Neo-Boastfulness

Our western Michigan correspondent sent word of a recent piece in the Christian Reformed Church’s magazine, The Banner, that fairly well captures the sense of superiority that runs in Reformed circles. Some boast in liturgy (not many, really), some boast in doctrine, some in earnestness, and others in world affirmation. Now comes the double boast of neo-Calvinism’s superiority and its taking credit for evangelicals’ engagement with the world. According to Robert Joustra:

Times columnist David Brooks calls these young evangelicals “the Cynic Kids.” He writes that “the harsh events of the past decade may have produced not a youth revolt but a reversion to an empiricist mind-set.” These Cynic Kids, he says, “don’t like the system—however, they are wary of other alternatives as well as dismissive of their ability to actually achieve the desired modifications. As such, the generation is very conservative in its appetite for change” and “deeply resistant to idealism. Rather, the Cynic Kids have embraced the policy revolution; they require hypotheses to be tested, substantiated, and then results replicated before they commit to any course of action.”

Entitled, in other words, they are not. Just when the world badly needs the affluent, educated young to risk everything on an audacious idealism, something beyond themselves, beyond fear and uncertainty, beyond recessions and terrorism, First World problems are getting deadly serious.

Young evangelicals badly need a Christian theology that makes sense of this orgy of brokenness they are inheriting without turning them cold and cynical. They need, to quote Bob Goudzwaard, “hope in troubled times.”

Enter world-reforming Calvinism—“neo-Calvinism,” some say for short—and its practical theologies. It lacks the triumphalism and the culture-conquering religious wars of the last few decades, fueled as it is by its frank Augustinian confessions of sin and brokenness. Like our postmodern blockbusters—Game of Thrones, Breaking Bad, pick your HBO/AMC prime time award-winner—this Calvinism is earnest about feeling the painful, terrifying wounds of ourselves and our world.

It doesn’t offer escapism, it doesn’t offer conquest, at least not by us mere mortals. It is unflinching in its encounter with the world’s darkest places because it knows this is not the way it’s supposed to be. Calvinism’s practical theology answers the painful moral questions of the Cynic Kids while offering real evidence, real foretastes of hope for a better world. It is slow theology, working among the ruins—“proximate justice,” Steven Garber calls it—but it is resilient theology, theology manifest in outcomes, in malaria meds and clean water, in fair loans and growing businesses.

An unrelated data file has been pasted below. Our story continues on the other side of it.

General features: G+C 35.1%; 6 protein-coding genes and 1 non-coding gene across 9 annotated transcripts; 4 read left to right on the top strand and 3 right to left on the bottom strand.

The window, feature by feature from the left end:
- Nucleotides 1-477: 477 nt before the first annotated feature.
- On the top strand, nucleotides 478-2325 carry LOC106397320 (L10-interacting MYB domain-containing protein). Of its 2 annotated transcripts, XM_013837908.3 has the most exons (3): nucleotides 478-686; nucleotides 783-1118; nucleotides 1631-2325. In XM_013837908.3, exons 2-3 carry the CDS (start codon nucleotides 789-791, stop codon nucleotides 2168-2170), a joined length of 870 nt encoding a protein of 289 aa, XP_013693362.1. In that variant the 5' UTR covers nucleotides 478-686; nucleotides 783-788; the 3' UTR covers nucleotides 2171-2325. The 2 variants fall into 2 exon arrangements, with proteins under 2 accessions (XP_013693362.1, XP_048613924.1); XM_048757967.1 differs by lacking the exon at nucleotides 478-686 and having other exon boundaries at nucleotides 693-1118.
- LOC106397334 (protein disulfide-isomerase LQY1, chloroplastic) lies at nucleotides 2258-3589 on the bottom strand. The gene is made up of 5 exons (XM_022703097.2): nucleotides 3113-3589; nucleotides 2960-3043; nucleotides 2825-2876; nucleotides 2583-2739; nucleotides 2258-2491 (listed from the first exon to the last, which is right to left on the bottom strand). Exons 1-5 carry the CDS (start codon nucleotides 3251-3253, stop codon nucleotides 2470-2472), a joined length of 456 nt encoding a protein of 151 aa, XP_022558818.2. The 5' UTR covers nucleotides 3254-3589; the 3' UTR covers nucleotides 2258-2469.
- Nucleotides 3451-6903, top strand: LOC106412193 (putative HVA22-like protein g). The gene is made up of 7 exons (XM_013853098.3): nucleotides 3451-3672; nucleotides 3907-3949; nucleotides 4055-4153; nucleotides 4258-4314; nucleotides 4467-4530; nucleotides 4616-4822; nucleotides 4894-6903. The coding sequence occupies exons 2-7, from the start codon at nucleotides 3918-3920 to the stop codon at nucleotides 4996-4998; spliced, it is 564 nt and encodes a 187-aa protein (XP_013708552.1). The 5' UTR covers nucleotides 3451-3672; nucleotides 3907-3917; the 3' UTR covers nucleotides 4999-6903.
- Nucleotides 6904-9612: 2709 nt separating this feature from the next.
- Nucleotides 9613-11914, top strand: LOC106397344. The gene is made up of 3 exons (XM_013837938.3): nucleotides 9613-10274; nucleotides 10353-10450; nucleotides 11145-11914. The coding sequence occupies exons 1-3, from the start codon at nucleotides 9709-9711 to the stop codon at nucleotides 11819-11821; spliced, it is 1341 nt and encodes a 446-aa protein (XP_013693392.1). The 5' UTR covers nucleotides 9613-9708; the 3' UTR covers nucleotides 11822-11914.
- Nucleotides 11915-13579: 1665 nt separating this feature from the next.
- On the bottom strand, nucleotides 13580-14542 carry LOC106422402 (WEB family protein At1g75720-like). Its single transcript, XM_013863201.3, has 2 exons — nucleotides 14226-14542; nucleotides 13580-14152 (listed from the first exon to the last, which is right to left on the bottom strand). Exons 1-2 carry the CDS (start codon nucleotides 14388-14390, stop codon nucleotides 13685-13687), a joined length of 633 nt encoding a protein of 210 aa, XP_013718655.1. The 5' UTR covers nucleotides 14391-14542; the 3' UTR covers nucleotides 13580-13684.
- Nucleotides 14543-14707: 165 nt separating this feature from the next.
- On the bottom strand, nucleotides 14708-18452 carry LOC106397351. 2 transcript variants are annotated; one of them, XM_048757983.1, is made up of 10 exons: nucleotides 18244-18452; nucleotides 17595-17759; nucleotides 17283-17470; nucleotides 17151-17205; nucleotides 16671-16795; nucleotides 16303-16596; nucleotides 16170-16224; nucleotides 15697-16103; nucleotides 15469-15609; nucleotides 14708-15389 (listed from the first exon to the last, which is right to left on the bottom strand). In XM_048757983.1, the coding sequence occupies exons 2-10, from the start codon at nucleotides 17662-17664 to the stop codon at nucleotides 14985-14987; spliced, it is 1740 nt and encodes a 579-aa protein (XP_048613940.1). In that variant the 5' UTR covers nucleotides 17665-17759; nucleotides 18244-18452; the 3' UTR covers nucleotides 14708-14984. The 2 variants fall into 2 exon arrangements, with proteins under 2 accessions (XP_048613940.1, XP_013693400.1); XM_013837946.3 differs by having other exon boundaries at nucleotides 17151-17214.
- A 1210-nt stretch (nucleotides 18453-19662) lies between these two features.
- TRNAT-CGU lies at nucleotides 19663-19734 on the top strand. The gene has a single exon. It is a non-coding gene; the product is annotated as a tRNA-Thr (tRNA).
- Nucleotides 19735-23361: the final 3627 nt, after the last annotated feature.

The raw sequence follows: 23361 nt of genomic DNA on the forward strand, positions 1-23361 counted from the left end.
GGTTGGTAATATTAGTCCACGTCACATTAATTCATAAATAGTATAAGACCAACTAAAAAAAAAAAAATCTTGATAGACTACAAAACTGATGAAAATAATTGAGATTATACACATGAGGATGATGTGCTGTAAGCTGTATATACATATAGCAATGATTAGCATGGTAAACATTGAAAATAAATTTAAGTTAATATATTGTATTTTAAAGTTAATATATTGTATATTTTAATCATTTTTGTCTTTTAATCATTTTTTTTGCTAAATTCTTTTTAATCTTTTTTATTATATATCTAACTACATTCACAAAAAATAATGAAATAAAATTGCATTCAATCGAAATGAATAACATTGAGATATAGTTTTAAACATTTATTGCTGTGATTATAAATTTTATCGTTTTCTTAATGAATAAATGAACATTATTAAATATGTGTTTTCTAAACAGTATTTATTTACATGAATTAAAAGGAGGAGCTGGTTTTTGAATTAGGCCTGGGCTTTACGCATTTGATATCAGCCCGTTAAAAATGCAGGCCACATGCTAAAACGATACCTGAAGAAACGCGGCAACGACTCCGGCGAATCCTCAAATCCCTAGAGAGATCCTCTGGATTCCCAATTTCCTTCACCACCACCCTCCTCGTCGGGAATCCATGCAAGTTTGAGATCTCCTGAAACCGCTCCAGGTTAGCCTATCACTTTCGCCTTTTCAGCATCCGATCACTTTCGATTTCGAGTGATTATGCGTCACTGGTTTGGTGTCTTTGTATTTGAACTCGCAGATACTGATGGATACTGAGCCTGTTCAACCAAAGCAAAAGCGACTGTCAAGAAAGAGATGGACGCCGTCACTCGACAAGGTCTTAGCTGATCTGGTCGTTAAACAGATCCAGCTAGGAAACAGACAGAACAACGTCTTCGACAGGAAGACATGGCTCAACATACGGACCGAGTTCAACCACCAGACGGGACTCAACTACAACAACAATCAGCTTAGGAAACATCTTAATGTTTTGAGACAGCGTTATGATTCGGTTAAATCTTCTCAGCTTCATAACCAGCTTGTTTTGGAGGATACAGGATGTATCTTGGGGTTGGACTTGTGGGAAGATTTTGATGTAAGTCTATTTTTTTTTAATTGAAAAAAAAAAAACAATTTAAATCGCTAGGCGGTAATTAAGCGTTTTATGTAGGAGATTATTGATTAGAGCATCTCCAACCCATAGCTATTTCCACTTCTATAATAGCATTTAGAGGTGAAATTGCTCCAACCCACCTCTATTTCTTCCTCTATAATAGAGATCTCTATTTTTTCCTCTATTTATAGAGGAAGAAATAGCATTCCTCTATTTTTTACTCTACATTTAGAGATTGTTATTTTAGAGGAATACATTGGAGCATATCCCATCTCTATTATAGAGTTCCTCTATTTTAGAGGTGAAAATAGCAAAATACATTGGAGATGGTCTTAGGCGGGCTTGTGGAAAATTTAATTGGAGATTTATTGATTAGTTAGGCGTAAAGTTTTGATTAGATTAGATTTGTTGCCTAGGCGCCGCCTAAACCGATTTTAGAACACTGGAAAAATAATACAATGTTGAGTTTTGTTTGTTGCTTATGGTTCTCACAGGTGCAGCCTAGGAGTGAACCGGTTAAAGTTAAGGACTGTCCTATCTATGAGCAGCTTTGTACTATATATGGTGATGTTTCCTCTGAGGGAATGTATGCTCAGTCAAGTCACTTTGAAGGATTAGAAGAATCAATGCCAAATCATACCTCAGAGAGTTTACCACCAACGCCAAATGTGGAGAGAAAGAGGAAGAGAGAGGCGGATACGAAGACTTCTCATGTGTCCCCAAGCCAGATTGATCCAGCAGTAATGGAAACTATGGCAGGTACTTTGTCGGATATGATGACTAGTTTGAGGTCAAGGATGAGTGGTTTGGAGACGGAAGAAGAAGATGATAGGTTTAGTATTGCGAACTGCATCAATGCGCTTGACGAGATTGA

Joustra also takes neo-Calvinist credit for evangelicals’ discovery of the importance of institutions:

Public justice is political, but it’s also more than that: it’s the social, cultural, and religious virtue that makes the political possible. It is, in the words of Mike Gerson, the architect of PEPFAR (the President’s Emergency Plan for AIDS Relief), “the banality of goodness”—of small, repeated, habituated, ritual acts of long obedience.

And it’s what Jamie Smith calls “loving faithful institutions” in his bracing manifesto in last fall’s Comment magazine. He says young evangelicals are dabbling, experimenting with institutions because they see the lasting power of those social forms, both in the destruction they bring when systems behave badly, and in the renewal when systems are restored. “Institutions,” he says, “are ways to love our neighbors. Institutions are durable, concrete structures that—when functioning well—cultivate all of creation’s potential toward what God desires—shalom, peace, goodness, justice, flourishing, delight.”

We who are already Reformed have a taste of that kind of good inheritance passed down in the structures of churches, of colleges, retirement homes, aid agencies, think tanks, and more. As it turns out, “they’ll know we are Christians by our love” is just a good paraphrase of “they’ll know we’re Reformed by our institutions.”

This neo-Calvinism may, as Joustra puts it, lack “the triumphalism and the culture-conquering religious wars of the last few decades.” But it’s hardly lean on self-promotion. Nor is this boosterism for Dutch Reformed Protestantism (which is indeed impressive on many historical registers) all that candid about the cultural engagement and institution building in which evangelicals were engaged long before Albertus Van Raalte ever set foot in Holland, Michigan. Sunday School, Vacation Bible School, the Women’s Temperance Union, the Young Men’s Christian Association, and the Evangelical Alliance were all up and thriving long before Dutch-Americans translated Abraham Kuyper into English.

In which case, readers may wonder if cultural engagement and institution are all that Reformed. Or could it be that the habit of most Christians is to baptize what they like and do in the idiom of their confessional or communal religious tribe. I for one would surely like to see neo-Calvinist policy wonks and evangelical institution builders taking hope not from their engagement but from the God described in Heidelberg Catechism Q&A 1:

Q. What is your only comfort in life and in death?

A. That I am not my own, but belong— body and soul, in life and in death—to my faithful Savior, Jesus Christ.
He has fully paid for all my sins with his precious blood, and has set me free from the tyranny of the devil.
He also watches over me in such a way that not a hair can fall from my head without the will of my Father in heaven; in fact, all things must work together for my salvation.
Because I belong to him, Christ, by his Holy Spirit, assures me of eternal life and makes me wholeheartedly willing and ready from now on to live for him.

Put not your hope in NGOs, think tanks, or the smartest guys in the Reformed Protestant seminar room.